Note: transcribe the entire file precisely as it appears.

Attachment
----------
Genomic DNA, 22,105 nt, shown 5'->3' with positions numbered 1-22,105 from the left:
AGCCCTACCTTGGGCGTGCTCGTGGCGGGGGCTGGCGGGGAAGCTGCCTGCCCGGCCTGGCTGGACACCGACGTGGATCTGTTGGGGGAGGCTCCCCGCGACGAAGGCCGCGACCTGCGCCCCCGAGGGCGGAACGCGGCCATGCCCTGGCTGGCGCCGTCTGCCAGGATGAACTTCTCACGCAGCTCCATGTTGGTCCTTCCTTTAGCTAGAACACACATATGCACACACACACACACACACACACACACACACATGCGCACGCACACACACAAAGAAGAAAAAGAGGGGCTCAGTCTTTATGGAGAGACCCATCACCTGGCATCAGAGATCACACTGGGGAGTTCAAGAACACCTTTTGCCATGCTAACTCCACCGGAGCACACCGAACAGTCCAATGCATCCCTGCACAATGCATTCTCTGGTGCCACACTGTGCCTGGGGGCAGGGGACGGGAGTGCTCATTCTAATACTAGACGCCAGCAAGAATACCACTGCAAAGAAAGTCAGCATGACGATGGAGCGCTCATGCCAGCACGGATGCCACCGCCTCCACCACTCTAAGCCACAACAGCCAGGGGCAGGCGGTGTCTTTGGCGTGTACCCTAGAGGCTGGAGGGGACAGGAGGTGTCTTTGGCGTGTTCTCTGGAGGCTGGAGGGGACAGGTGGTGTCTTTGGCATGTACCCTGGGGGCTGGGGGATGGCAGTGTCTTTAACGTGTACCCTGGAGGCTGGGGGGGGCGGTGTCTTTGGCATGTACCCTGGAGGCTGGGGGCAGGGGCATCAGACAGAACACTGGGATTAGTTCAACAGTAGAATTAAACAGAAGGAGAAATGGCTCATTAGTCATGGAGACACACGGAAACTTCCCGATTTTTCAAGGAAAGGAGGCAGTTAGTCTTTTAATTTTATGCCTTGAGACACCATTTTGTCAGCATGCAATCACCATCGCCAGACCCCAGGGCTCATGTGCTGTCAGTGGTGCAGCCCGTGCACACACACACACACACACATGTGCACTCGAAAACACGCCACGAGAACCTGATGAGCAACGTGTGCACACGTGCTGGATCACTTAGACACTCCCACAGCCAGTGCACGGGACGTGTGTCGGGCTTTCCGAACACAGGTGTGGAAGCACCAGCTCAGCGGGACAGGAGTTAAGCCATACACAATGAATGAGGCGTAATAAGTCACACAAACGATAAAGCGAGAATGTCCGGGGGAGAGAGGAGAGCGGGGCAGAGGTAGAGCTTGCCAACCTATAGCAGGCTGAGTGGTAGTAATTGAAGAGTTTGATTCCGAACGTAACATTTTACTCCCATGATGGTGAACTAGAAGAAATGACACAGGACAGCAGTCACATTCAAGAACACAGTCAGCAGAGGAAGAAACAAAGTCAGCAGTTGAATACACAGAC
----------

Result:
Genomic DNA, 22,105 nt, shown 5'->3' with positions numbered 1-22,105 from the left:
AGCCCTACCTTGGGCGTGCTCGTGGCGGGGGCTGGCGGGGAAGCTGCCTGCCCGGCCTGGCTGGACACCGACGTGGATCTGTTGGGGGAGGCTCCCCGCGACGAAGGCCGCGACCTGCGCCCCCGAGGGCGGAACGCGGCCATGCCCTGGCTGGCGCCGTCTGCCAGGATGAACTTCTCACGCAGCTCCATGTTGGTCCTTCCTTTAGCTAGAACACACATATGCACACACACACACACACACACACACACACACATGCGCACGCACACACACAAAGAAGAAAAAGAGGGGCTCAGTCTTTATGGAGAGACCCATCACCTGGCATCAGAGATCACACTGGGGAGTTCAAGAACACCTTTTGCCATGCTAACTCCACCGGAGCACACCGAACAGTCCAATGCATCCCTGCACAATGCATTCTCTGGTGCCACACTGTGCCTGGGGGCAGGGGACGGGAGTGCTCATTCTAATACTAGACGCCAGCAAGAATACCACTGCAAAGAAAGTCAGCATGACGATGGAGCGCTCATGCCAGCACGGATGCCACCGCCTCCACCACTCTAAGCCACAACAGCCAGGGGCAGGCGGTGTCTTTGGCGTGTACCCTAGAGGCTGGAGGGGACAGGAGGTGTCTTTGGCGTGTTCTCTGGAGGCTGGAGGGGACAGGTGGTGTCTTTGGCATGTACCCTGGGGGCTGGGGGATGGCAGTGTCTTTAACGTGTACCCTGGAGGCTGGGGGGGGCGGTGTCTTTGGCATGTACCCTGGAGGCTGGGGGCAGGGGCATCAGACAGAACACTGGGATTAGTTCAACAGTAGAATTAAACAGAAGGAGAAATGGCTCATTAGTCATGGAGACACACGGAAACTTCCCGATTTTTCAAGGAAAGGAGGCAGTTAGTCTTTTAATTTTATGCCTTGAGACACCATTTTGTCAGCATGCAATCACCATCGCCAGACCCCAGGGCTCATGTGCTGTCAGTGGTGCAGCCCGTGCACACACACACACACACACATGTGCACTCGAAAACACGCCACGAGAACCTGATGAGCAACGTGTGCACACGTGCTGGATCACTTAGACACTCCCACAGCCAGTGCACGGGACGTGTGTCGGGCTTTCCGAACACAGGTGTGGAAGCACCAGCTCAGCGGGACAGGAGTTAAGCCATACACAATGAATGAGGCGTAATAAGTCACACAAACGATAAAGCGAGAATGTCCGGGGGAGAGAGGAGAGCGGGGCAGAGGTAGAGCTTGCCAACCTATAGCAGGCTGAGTGGTAGTAATTGAAGAGTTTGATTCCGAACGTAACATTTTACTCCCATGATGGTGAACTAGAAGAAATGACACAGGACAGCAGTCACATTCAAGAACACAGTCAGCAGAGGAAGAAACAAAGTCAGCAGTTGAATACACAGAC